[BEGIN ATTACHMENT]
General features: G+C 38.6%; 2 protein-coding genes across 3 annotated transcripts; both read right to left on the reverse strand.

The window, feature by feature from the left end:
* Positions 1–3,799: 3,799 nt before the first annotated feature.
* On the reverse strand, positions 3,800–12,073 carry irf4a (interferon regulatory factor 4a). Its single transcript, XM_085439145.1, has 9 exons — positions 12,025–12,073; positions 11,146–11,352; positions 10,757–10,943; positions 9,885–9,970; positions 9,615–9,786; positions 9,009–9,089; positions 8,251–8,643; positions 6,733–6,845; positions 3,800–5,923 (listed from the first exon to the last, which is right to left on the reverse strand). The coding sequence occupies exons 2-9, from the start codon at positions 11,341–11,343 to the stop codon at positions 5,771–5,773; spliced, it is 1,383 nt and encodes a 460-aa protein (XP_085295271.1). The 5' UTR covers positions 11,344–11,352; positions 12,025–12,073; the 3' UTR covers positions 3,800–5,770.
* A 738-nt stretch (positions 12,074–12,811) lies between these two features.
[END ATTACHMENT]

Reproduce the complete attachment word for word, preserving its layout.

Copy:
General features: G+C 38.6%; 2 protein-coding genes across 3 annotated transcripts; both read right to left on the reverse strand.

The window, feature by feature from the left end:
* Positions 1–3,799: 3,799 nt before the first annotated feature.
* On the reverse strand, positions 3,800–12,073 carry irf4a (interferon regulatory factor 4a). Its single transcript, XM_085439145.1, has 9 exons — positions 12,025–12,073; positions 11,146–11,352; positions 10,757–10,943; positions 9,885–9,970; positions 9,615–9,786; positions 9,009–9,089; positions 8,251–8,643; positions 6,733–6,845; positions 3,800–5,923 (listed from the first exon to the last, which is right to left on the reverse strand). The coding sequence occupies exons 2-9, from the start codon at positions 11,341–11,343 to the stop codon at positions 5,771–5,773; spliced, it is 1,383 nt and encodes a 460-aa protein (XP_085295271.1). The 5' UTR covers positions 11,344–11,352; positions 12,025–12,073; the 3' UTR covers positions 3,800–5,770.
* A 738-nt stretch (positions 12,074–12,811) lies between these two features.